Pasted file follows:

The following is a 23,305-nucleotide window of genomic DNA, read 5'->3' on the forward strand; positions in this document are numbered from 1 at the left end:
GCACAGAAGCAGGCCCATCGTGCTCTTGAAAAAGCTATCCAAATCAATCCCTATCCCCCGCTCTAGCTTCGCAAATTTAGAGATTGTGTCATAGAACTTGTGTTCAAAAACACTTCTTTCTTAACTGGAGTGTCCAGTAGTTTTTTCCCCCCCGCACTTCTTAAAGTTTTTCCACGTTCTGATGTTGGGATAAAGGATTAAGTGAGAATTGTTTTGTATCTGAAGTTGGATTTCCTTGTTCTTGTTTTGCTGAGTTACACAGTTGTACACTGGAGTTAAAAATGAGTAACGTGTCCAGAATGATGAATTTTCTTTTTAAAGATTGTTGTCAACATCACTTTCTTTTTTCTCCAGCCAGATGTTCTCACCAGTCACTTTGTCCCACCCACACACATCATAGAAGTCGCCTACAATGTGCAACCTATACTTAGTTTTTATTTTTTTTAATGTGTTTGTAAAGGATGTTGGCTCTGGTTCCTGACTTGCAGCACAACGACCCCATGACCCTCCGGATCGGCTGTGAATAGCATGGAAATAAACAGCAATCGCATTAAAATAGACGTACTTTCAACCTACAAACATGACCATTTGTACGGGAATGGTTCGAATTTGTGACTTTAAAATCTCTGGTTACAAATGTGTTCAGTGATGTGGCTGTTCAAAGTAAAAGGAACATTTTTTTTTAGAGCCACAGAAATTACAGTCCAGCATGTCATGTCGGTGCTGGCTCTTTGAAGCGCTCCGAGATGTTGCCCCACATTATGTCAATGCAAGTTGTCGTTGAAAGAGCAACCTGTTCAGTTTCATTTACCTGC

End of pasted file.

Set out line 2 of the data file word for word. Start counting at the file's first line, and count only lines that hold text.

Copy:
GCACAGAAGCAGGCCCATCGTGCTCTTGAAAAAGCTATCCAAATCAATCCCTATCCCCCGCTCTAGCTTCGCAAATTTAGAGATTGTGTCATAGAACTTGTGTTCAAAAACACTTCTTTCTTAACTGGAGTGTCCAGTAGTTTTTTCCCCCCCGCACTTCTTAAAGTTTTTCCACGTTCTGATGTTGGGATAAAGGATTAAGTGAGAATTGTTTTGTATCTGAAGTTGGATTTCCTTGTTCTTGTTTTGCTGAGTTACACAGTTGTACACTGGAGTTAAAAATGAGTAACGTGTCCAGAATGATGAATTTTCTTTTTAAAGATTGTTGTCAACATCACTTTCTTTTTTCTCCAGCCAGATGTTCTCACCAGTCACTTTGTCCCACCCACACACATCATAGAAGTCGCCTACAATGTGCAACCTATACTTAGTTTTTATTTTTTTTAATGTGTTTGTAAAGGATGTTGGCTCTGGTTCCTGACTTGCAGCACAACGACCCCATGACCCTCCGGATCGGCTGTGAATAGCATGGAAATAAACAGCAATCGCATTAAAATAGACGTACTTTCAACCTACAAACATGACCATTTGTACGGGAATGGTTCGAATTTGTGACTTTAAAATCTCTGGTTACAAATGTGTTCAGTGATGTGGCTGTTCAAAGTAAAAGGAACATTTTTTTTTAGAGCCACAGAAATTACAGTCCAGCATGTCATGTCGGTGCTGGCTCTTTGAAGCGCTCCGAGATGTTGCCCCACATTATGTCAATGCAAGTTGTCGTTGAAAGAGCAACCTGTTCAGTTTCATTTACCTGC